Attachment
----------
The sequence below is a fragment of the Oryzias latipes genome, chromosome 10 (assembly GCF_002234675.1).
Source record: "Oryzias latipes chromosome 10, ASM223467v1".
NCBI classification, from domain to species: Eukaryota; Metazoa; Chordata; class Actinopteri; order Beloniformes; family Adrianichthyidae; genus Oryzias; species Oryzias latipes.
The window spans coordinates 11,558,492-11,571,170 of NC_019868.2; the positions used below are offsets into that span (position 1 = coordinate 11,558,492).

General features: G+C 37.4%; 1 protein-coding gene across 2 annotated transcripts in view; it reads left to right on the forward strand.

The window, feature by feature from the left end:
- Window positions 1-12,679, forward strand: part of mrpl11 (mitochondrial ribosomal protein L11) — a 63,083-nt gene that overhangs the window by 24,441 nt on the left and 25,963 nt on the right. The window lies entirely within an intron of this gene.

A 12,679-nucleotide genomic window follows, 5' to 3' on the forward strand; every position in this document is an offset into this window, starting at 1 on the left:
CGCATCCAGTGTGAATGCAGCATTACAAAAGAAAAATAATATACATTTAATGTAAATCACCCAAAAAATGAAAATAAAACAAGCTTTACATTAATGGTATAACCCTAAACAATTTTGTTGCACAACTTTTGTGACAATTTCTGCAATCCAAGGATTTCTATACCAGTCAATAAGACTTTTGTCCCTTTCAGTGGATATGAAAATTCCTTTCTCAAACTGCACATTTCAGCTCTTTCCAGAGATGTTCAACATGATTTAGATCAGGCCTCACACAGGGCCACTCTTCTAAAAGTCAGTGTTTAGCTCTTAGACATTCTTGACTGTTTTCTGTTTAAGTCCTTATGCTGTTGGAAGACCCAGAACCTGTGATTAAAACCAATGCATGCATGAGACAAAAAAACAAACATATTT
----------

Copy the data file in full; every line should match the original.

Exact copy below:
The sequence below is a fragment of the Oryzias latipes genome, chromosome 10 (assembly GCF_002234675.1).
Source record: "Oryzias latipes chromosome 10, ASM223467v1".
NCBI classification, from domain to species: Eukaryota; Metazoa; Chordata; class Actinopteri; order Beloniformes; family Adrianichthyidae; genus Oryzias; species Oryzias latipes.
The window spans coordinates 11,558,492-11,571,170 of NC_019868.2; the positions used below are offsets into that span (position 1 = coordinate 11,558,492).

General features: G+C 37.4%; 1 protein-coding gene across 2 annotated transcripts in view; it reads left to right on the forward strand.

The window, feature by feature from the left end:
- Window positions 1-12,679, forward strand: part of mrpl11 (mitochondrial ribosomal protein L11) — a 63,083-nt gene that overhangs the window by 24,441 nt on the left and 25,963 nt on the right. The window lies entirely within an intron of this gene.

A 12,679-nucleotide genomic window follows, 5' to 3' on the forward strand; every position in this document is an offset into this window, starting at 1 on the left:
CGCATCCAGTGTGAATGCAGCATTACAAAAGAAAAATAATATACATTTAATGTAAATCACCCAAAAAATGAAAATAAAACAAGCTTTACATTAATGGTATAACCCTAAACAATTTTGTTGCACAACTTTTGTGACAATTTCTGCAATCCAAGGATTTCTATACCAGTCAATAAGACTTTTGTCCCTTTCAGTGGATATGAAAATTCCTTTCTCAAACTGCACATTTCAGCTCTTTCCAGAGATGTTCAACATGATTTAGATCAGGCCTCACACAGGGCCACTCTTCTAAAAGTCAGTGTTTAGCTCTTAGACATTCTTGACTGTTTTCTGTTTAAGTCCTTATGCTGTTGGAAGACCCAGAACCTGTGATTAAAACCAATGCATGCATGAGACAAAAAAACAAACATATTT